Child's face  MyRead: strategies for reaching reading in the middle years
beliefs
who
what
how
explicit teaching
scaffolding
monitoring and assessment
classroom organisation
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further readings
acknowledgements

 

Self and Peer Assessment

Monitoring and Assessment | Four Resources Guideposts
First Steps Reading Developmental Continuum | Analysis of Reading Strategies |
Read and Retell | Codes of Visual Text | SWOT Analysis | Self and Peer Assessment

Two Pluses and a Wish

Metacognition

Two Pluses and a Wish

Students need to be constantly engaged in developing ways of making group work more effective. By having students collaboratively give each member two positive comments about their involvement and one area where they may be able to improve (ie two pluses and a wish) students can reflect on their own effectiveness as a group member.

The roles, eg encourager, storekeeper, expert, are related to the Learning Role Cards.

Feedback

Name:

 

Name:

 

Name:

 

Name:

 

 Encourager
 Storekeeper
 Cop
 Scribe
 Spy
 Encourager
 Storekeeper
 Cop
 Scribe
 Spy
 Encourager
 Storekeeper
 Cop
 Scribe
 Spy
 Encourager
 Storekeeper
 Cop
 Scribe
 Spy

 Expert
 Code Breaker
 Investigator
 User

 Expert
 Code Breaker
 Investigator
 User

 Expert
 Code Breaker
 Investigator
 User

 Expert
 Code Breaker
 Investigator
 User

Plus

 

Plus Plus Plus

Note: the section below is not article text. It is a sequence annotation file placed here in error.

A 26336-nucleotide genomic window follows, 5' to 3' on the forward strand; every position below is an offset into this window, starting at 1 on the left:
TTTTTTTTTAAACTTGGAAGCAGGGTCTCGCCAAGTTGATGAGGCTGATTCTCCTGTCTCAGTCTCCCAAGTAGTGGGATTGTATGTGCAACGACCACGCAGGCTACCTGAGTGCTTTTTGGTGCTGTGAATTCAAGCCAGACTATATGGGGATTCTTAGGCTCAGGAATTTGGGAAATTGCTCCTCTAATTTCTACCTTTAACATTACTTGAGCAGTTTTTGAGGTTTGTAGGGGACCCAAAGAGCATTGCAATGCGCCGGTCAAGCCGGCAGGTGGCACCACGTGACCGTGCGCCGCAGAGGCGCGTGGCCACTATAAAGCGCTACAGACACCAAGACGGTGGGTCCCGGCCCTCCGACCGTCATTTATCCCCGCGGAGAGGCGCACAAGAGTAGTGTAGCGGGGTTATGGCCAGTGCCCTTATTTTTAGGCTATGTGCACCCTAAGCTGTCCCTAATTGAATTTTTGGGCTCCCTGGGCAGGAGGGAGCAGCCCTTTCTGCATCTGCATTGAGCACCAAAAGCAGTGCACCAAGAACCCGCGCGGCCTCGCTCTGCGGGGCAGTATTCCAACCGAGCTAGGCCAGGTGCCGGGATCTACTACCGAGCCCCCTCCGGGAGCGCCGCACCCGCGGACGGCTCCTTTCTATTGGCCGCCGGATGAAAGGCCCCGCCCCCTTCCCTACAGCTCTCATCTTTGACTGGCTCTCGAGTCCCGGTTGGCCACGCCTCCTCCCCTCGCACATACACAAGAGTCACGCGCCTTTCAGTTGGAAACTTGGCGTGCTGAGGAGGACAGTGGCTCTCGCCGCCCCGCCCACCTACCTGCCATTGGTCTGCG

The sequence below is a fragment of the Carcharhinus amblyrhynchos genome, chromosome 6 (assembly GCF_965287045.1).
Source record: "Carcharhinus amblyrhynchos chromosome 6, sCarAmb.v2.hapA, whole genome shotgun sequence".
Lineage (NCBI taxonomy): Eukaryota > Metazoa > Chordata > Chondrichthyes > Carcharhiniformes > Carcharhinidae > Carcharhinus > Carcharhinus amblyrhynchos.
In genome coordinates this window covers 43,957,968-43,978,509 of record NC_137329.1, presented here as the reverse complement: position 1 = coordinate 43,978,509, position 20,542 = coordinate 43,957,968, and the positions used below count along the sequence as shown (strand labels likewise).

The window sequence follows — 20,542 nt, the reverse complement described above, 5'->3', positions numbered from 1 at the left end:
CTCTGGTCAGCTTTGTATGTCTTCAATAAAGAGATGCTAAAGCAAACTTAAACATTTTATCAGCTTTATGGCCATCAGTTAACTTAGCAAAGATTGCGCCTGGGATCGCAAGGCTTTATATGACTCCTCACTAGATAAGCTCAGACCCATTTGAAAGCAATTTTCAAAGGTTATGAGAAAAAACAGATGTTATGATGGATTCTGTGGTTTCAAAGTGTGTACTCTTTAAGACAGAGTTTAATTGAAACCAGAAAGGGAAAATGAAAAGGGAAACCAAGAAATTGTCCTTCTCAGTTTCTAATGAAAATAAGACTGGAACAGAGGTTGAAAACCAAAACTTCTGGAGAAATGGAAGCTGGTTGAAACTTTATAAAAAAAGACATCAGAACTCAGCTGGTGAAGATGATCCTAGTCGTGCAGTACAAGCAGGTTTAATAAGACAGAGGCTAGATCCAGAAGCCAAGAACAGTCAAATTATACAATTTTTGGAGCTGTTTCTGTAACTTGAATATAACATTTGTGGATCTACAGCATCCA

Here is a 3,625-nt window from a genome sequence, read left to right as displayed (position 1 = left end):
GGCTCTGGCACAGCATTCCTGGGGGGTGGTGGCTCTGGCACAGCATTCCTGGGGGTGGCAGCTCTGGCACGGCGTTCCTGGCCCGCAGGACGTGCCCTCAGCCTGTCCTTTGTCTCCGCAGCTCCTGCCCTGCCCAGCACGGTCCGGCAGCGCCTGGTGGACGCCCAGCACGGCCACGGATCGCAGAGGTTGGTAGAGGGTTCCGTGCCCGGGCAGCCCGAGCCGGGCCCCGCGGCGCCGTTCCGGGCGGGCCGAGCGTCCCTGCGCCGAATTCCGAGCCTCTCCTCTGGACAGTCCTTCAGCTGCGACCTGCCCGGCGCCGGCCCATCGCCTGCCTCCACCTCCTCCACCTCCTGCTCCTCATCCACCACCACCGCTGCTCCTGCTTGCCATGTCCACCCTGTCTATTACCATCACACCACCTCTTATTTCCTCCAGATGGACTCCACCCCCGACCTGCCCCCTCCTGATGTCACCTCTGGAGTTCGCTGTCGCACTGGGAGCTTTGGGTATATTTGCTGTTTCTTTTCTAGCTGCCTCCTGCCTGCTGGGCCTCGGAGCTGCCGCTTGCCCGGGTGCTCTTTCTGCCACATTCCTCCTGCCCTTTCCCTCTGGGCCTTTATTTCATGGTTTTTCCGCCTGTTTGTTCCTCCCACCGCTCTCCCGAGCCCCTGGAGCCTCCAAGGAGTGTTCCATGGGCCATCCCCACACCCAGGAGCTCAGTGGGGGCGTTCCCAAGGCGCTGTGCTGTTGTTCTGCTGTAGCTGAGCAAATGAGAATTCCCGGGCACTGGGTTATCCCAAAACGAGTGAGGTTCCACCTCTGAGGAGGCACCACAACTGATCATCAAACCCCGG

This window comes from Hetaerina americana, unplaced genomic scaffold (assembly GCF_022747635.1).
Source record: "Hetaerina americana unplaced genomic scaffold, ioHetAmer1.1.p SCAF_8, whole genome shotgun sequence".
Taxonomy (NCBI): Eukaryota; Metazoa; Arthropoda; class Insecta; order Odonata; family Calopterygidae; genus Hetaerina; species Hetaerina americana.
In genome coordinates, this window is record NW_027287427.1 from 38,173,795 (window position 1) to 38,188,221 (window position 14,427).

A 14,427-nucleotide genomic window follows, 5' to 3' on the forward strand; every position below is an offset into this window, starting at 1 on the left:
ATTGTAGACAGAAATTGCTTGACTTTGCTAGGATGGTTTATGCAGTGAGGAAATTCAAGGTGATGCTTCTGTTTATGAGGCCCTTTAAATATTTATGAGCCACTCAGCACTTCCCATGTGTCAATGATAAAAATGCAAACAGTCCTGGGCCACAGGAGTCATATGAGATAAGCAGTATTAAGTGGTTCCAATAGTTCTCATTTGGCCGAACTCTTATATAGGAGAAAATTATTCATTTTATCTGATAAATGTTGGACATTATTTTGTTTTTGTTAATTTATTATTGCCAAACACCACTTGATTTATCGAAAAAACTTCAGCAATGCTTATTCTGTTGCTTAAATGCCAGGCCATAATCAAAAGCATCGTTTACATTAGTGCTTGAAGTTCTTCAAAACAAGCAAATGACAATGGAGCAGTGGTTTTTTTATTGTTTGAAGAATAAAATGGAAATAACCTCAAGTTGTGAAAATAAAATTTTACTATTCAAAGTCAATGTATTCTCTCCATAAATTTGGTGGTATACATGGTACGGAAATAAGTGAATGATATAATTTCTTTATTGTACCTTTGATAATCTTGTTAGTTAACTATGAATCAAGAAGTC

Plus

 

Plus Plus Plus

Wish

 

Wish Wish Wish

 

Metacognition

An important aspect of assessment is self-assessment.

Self assessment requires metacognition. Metacognition refers to knowledge about, awareness of and control over one’s own mind and thinking (Swartz and Perkins, 1989). Costa (1985) refers to this as ‘thinking about thinking’.

 
Metacognition
 
Planning
Monitoring
Evaluating

Articulating what we are trying to do

Consciously knowing how it ‘hooks’ together and using our ‘radar’ to check our progress

Looking back at how we have done

  • What am I doing?
  • What am I expected to do?
  • What resources will be most useful?
  • Who might help me?
  • How is my organisation going?
  • Provide an example of .....................
  • What questions do I have?
  • What is helping me most – teacher, reading, talking?
  • What did I find hard to do?
  • What did other people think of my idea/s?
  • What did I find most interesting?
  • If I had to do this again, what would I do differently?

 

Student reflection is generally written in a journal or think book or diary. For underperforming students consider other forms such as recording student reflections on video, audio or computers. Dance and drawing are also useful ways of representing learning and reflections about learning.

Cooperative learning strategies such as a PMI also support metacognitive processes. A completed PMI could be added to the journal at any stage of the metacognitive process.

References

Bellanca, J. & Fogarty, R. (1994). Blueprints for Thinking in the Cooperative Classroom. Australia: Hawker Brownlow Education.

Costa, A. L. (ed.). (1985). Developing Minds. Alexandria, Vancouver: Association for Supervision and Curriculum Development.

Swartz, R.J. & Perkins, D.N. (1989). Teaching Thinking: Issues and Approaches. Pacific Grove, CA: Midwest Publications (republished by Hawker Brownlow Education).

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